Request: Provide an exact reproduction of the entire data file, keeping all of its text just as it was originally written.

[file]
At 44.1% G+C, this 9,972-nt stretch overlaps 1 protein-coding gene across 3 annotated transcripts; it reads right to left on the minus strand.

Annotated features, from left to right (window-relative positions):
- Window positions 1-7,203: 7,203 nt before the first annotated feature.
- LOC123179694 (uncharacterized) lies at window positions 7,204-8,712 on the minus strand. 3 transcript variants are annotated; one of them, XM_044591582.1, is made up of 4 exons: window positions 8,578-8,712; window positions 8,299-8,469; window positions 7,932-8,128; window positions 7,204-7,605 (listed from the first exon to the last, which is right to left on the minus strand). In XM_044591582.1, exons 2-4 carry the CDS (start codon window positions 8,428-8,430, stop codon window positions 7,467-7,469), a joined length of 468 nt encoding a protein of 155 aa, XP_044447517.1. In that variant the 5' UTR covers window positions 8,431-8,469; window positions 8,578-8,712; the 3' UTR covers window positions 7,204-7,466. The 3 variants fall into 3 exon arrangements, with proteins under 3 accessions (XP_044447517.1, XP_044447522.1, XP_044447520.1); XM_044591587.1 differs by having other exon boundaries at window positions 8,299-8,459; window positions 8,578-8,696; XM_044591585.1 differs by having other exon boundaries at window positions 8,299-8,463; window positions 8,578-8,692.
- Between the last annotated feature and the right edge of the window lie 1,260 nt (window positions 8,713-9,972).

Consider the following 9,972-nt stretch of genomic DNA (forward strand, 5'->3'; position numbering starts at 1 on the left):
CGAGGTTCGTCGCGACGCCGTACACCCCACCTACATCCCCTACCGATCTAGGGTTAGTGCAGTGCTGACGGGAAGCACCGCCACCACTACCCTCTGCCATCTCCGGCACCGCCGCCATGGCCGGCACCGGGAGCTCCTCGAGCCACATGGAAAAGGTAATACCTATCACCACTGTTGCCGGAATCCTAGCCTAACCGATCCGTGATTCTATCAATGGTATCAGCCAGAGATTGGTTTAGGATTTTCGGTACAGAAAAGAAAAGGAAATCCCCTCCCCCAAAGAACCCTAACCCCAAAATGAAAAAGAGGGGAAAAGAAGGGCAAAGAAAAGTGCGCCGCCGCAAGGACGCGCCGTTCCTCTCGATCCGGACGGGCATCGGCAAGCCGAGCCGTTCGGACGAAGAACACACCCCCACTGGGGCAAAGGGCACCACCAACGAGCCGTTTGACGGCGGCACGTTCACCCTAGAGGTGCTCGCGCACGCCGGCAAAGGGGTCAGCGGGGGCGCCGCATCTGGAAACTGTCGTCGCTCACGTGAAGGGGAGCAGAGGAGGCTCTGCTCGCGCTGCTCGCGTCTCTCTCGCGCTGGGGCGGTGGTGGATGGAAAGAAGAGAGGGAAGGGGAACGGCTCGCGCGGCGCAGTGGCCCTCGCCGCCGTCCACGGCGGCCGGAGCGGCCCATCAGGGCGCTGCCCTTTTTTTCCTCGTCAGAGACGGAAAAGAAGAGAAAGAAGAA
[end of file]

At 44.1% G+C, this 9,972-nt stretch overlaps 1 protein-coding gene across 3 annotated transcripts; it reads right to left on the minus strand.

Annotated features, from left to right (window-relative positions):
- Window positions 1-7,203: 7,203 nt before the first annotated feature.
- LOC123179694 (uncharacterized) lies at window positions 7,204-8,712 on the minus strand. 3 transcript variants are annotated; one of them, XM_044591582.1, is made up of 4 exons: window positions 8,578-8,712; window positions 8,299-8,469; window positions 7,932-8,128; window positions 7,204-7,605 (listed from the first exon to the last, which is right to left on the minus strand). In XM_044591582.1, exons 2-4 carry the CDS (start codon window positions 8,428-8,430, stop codon window positions 7,467-7,469), a joined length of 468 nt encoding a protein of 155 aa, XP_044447517.1. In that variant the 5' UTR covers window positions 8,431-8,469; window positions 8,578-8,712; the 3' UTR covers window positions 7,204-7,466. The 3 variants fall into 3 exon arrangements, with proteins under 3 accessions (XP_044447517.1, XP_044447522.1, XP_044447520.1); XM_044591587.1 differs by having other exon boundaries at window positions 8,299-8,459; window positions 8,578-8,696; XM_044591585.1 differs by having other exon boundaries at window positions 8,299-8,463; window positions 8,578-8,692.
- Between the last annotated feature and the right edge of the window lie 1,260 nt (window positions 8,713-9,972).

Consider the following 9,972-nt stretch of genomic DNA (forward strand, 5'->3'; position numbering starts at 1 on the left):
CGAGGTTCGTCGCGACGCCGTACACCCCACCTACATCCCCTACCGATCTAGGGTTAGTGCAGTGCTGACGGGAAGCACCGCCACCACTACCCTCTGCCATCTCCGGCACCGCCGCCATGGCCGGCACCGGGAGCTCCTCGAGCCACATGGAAAAGGTAATACCTATCACCACTGTTGCCGGAATCCTAGCCTAACCGATCCGTGATTCTATCAATGGTATCAGCCAGAGATTGGTTTAGGATTTTCGGTACAGAAAAGAAAAGGAAATCCCCTCCCCCAAAGAACCCTAACCCCAAAATGAAAAAGAGGGGAAAAGAAGGGCAAAGAAAAGTGCGCCGCCGCAAGGACGCGCCGTTCCTCTCGATCCGGACGGGCATCGGCAAGCCGAGCCGTTCGGACGAAGAACACACCCCCACTGGGGCAAAGGGCACCACCAACGAGCCGTTTGACGGCGGCACGTTCACCCTAGAGGTGCTCGCGCACGCCGGCAAAGGGGTCAGCGGGGGCGCCGCATCTGGAAACTGTCGTCGCTCACGTGAAGGGGAGCAGAGGAGGCTCTGCTCGCGCTGCTCGCGTCTCTCTCGCGCTGGGGCGGTGGTGGATGGAAAGAAGAGAGGGAAGGGGAACGGCTCGCGCGGCGCAGTGGCCCTCGCCGCCGTCCACGGCGGCCGGAGCGGCCCATCAGGGCGCTGCCCTTTTTTTCCTCGTCAGAGACGGAAAAGAAGAGAAAGAAGAA